Reply

  3. denise
    Dec 22, 2011 @ 21:36:11

    oh wow. that was so well expressed. i wanna say YES and agree! but also i cant help but feel that writers just write what sells best. and i hate to perpetuate stereotypes but the people who buy the magazines on relationship tips and losing weight and the whole drama of falling in love… are mainly women. christians buy into it all the time too (cue rant about endless books on becoming an ‘alluring’ woman and proverbs 31 as the ultimate husband-formula) and reinforce the narrative that male is universal and female is all sticky love and relationships. it drives me up the wall! hahaha. so yes! i am all for departing from the current state of ‘chick lit’! 🙂 you are so right. it just seems an insurmountable task! :/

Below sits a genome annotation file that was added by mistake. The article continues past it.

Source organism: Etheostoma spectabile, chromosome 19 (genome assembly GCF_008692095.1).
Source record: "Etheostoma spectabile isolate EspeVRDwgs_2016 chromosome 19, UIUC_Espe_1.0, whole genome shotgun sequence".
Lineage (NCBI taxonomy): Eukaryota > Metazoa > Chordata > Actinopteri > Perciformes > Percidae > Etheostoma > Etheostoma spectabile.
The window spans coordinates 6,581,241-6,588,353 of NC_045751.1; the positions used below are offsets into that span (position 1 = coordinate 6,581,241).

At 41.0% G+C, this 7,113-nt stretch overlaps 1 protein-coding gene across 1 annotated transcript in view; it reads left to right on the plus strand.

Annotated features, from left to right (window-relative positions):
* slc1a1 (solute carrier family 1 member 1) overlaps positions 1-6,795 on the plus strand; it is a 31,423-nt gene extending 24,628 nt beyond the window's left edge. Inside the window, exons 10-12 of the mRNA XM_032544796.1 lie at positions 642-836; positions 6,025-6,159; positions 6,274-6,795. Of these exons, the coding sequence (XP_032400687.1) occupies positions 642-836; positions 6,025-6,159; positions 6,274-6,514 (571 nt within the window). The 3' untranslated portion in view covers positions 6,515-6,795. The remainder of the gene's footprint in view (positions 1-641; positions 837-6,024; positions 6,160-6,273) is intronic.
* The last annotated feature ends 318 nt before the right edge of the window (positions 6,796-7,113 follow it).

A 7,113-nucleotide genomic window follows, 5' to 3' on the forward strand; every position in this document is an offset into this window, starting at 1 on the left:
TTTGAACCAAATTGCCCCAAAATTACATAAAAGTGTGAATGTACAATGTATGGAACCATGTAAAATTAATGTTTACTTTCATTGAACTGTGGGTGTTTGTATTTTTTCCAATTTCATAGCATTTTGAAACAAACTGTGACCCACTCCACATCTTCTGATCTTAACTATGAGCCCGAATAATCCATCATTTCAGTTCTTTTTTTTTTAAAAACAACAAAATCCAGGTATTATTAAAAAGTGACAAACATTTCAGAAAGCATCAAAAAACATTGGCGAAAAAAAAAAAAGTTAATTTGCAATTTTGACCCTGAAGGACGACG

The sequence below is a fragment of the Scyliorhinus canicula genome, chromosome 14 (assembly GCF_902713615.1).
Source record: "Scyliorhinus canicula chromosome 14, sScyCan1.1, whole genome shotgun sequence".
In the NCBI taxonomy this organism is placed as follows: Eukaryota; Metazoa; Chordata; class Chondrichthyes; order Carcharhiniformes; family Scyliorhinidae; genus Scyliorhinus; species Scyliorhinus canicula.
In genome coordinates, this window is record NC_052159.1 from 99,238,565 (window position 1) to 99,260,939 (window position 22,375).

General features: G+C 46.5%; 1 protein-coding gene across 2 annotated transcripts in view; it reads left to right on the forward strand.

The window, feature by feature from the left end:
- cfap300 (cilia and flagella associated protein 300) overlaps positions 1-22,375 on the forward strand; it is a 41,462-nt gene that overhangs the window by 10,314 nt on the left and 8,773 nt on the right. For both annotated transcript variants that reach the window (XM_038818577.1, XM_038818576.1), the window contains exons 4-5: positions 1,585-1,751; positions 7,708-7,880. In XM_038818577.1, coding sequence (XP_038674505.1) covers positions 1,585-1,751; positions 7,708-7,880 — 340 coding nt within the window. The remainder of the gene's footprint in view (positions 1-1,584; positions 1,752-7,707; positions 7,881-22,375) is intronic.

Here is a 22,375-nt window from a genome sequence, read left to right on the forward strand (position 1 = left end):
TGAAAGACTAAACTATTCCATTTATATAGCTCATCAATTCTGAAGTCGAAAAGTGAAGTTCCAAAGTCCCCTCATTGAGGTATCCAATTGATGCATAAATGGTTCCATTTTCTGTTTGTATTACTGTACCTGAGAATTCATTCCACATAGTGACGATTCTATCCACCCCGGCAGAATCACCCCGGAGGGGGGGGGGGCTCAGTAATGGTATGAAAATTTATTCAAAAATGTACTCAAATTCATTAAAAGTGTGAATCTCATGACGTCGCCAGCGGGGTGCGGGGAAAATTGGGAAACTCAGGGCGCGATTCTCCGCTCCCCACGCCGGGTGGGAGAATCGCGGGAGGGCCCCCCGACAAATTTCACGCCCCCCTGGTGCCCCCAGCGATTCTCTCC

Reply

    • halee
      Dec 23, 2011 @ 12:12:12

      It does seem insurmountable sometimes. But I want to be that one who is willing to say it. And write it. I couldn’t find what I wanted to read so I started to write it — funny, entertaining fiction for women that doesn’t center on a relationship or end in marriage. That doesn’t mean none of my books will ever have romance in them, but I want to have plenty of options that can be encouraging for women who find romance in fiction either just depressing or annoying. I think they’re out there, suffering silently. And I’m willing to stand up and make some noise on their behalf.